Biblical Counselors are united by a common conviction that the Word of God contains everything needed to live a life that is pleasing to God (2 Timothy 3:17). We firmly believe in the inerrancy and infallibility of the Bible. But what really gets us up in the morning is the sufficiency of the Scriptures. We’re convinced the Bible contains everything necessary for life and godliness (a concept not original to us; see 2 Peter 1:3). We truly believe that, no matter what life throws at us or our counselees, the Bible has an answer that can be both known and applied to everyday life.
And here’s the thing; it’s near impossible to limit what you’ve learned in biblical counseling training to one area of your life or ministry. Even as a young single man, I remember writing down key principles of communication on the back of a paper plate, and affixing it to the refrigerator with a magnet for me and my roommates to consider as we lived together. Biblical counseling principles are simply too effective and, quite frankly, too exciting to be used for just an hour or two each week. Before you know it, you find yourself applying biblical principles to more areas of life, and it is sweet.
When I climb into the pulpit to preach on a Sunday morning, my biblical counseling training comes with me. It’s one thing to say “Thus saith the Lord,” and proclaim the truth of God. Preaching is certainly not less than that, but it is more. My desire for people to see the living Word of God as applicable to their lives is as present in my sermons as it is in the counseling room. In both venues, I want people to hear and understand the Bible when we’re together so they’re able to apply the Word when we’re apart. Here’s how I try to do that.
Even Though I’m Preaching to Many, I’m Speaking to Individuals
The typical worship center is way more crowded than the counseling room. I may be mic’d up and standing on a stage, but I’m keenly aware that the flock is made up of many individual sheep, all with different hearts, minds, and circumstances in life. That means, as I preach, I’m taking the time to ensure I’m not giving a lecture, or a presentation of what God’s Word says (after all, they can read that for themselves). Instead, I’m painstakingly taking the time to preach the Word in such a way that it is not simply informative, but instructive in how to live life. This is what Paul exhorted Timothy to do; to preach the Word “…with complete patience and teaching” (2 Timothy 4:3).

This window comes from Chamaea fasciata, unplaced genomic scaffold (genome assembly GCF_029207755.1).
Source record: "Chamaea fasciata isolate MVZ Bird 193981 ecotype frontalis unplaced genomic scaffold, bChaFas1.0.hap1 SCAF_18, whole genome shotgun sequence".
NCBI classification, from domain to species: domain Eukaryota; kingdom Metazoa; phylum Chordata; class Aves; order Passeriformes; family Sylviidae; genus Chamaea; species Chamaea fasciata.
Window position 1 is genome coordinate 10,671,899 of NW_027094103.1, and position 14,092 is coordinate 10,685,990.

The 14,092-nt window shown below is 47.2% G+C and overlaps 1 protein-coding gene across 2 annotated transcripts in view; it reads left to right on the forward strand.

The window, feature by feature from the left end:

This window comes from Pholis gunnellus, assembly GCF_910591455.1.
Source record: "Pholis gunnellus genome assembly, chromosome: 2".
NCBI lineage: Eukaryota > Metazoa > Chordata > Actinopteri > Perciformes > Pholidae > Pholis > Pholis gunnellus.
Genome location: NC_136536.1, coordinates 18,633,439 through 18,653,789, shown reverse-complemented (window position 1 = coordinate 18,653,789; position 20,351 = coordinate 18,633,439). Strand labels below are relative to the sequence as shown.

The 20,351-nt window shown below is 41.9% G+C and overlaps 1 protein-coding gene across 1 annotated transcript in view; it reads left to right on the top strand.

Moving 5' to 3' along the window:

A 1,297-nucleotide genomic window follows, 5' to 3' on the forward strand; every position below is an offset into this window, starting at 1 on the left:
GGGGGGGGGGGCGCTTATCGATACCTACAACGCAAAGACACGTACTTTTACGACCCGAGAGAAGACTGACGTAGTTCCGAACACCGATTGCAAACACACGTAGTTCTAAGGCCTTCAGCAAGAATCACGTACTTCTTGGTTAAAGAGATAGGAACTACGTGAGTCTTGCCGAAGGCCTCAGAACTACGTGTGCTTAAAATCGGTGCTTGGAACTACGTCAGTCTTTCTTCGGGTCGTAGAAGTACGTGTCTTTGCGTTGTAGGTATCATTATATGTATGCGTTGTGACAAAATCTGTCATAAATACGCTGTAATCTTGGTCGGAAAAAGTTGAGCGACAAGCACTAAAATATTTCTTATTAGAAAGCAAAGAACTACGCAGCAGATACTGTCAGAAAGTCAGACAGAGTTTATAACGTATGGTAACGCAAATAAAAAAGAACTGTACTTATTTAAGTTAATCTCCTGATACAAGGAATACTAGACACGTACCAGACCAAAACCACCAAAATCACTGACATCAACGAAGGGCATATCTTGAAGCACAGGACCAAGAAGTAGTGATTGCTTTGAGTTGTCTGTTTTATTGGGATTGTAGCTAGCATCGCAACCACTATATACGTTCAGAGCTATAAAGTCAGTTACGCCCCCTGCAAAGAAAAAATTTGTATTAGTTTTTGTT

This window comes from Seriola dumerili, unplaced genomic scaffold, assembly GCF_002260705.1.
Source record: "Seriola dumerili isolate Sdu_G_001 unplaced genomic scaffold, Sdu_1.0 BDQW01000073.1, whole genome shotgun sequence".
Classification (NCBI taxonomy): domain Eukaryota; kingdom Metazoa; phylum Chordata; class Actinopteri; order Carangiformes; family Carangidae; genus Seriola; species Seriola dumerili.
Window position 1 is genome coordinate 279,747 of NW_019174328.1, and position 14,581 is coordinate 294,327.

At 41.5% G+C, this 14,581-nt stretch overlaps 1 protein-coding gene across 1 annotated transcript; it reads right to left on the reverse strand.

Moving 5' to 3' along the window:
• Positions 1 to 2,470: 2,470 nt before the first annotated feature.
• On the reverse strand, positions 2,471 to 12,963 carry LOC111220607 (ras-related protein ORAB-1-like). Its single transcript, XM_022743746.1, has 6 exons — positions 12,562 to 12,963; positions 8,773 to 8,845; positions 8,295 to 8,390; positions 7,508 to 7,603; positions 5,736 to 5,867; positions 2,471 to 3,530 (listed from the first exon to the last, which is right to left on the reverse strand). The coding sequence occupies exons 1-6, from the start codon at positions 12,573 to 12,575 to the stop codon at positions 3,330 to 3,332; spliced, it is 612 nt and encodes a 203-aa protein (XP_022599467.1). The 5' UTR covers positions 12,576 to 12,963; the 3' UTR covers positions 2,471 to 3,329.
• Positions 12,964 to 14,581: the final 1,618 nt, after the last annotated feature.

I’m Preaching for Transformation, Not Just Information
As a biblical counselor, I’ve seen firsthand how the Word of God transforms someone’s understanding of themselves, their circumstances, their relationships, even God Himself. Once you’ve seen that in the counseling room, you’ll do anything to see it in the pews. I’m always looking for opportunities to reference the transformative power of the Word of God. My eyes are peeled for chances to point to God’s desire to transform us to be doers of the Word, not hearers only (James 1:22). When I preach, I want people to leave with a better understanding of the text or topic. Further, I want them to interpret their circumstances (especially the most difficult ones) through a biblical lens.
I Preach on Sunday for Monday
Of the 168 hours in a week, biblical counselors spend a precious hour or so with their counselees. That’s why we know the importance of solid, relevant, pointed homework assignments to get the counselee to interact with their Bible and the principles we covered in the session when we’re not together. It’s very much the same when I preach. If someone leaves my counseling office with hope, but loses it by the time they wake up the next morning, it’s not very useful. Similarly, if someone leaves my church blessed by the message, but can’t do a thing with it the next day, I have to wonder if I’ve done my job well as a pastor.
“What about You?”
Throughout the sermon (usually 1-3 times), I pause and say “What about you?” before I ask the people to consider something. It’s a simple practice that gets people thinking about themselves individually regarding what I’m about to say or ask. When younger preachers ask me to review and critique their sermons, almost every time I challenge them to ask “What about you?” three times the next time they preach. It forces them to drop points of application throughout the message instead of leaving it all to the end (where it’s usually rushed) or omitting it altogether.
Questions for Community Group and/or Personal Application
We provide a sermon outline for people to follow along if they so choose. At the end of the outline, I always include questions for people to consider on their own time. Ours is a church of many Community Groups that meet throughout the week, many of which are “sermon-based” (they discuss the sermon that was preached on Sunday), so it serves them to consider these things as they meet together. What I’m endeavoring to do for the flock is the same thing I strive to do for my counselees. I’m giving them a means by which they can apply the Word of God long after the sermon is done, just like homework gives counselees a means to apply what we covered in our session long after they leave my office.
This blog was originally posted at Servants of Grace, view the original post here.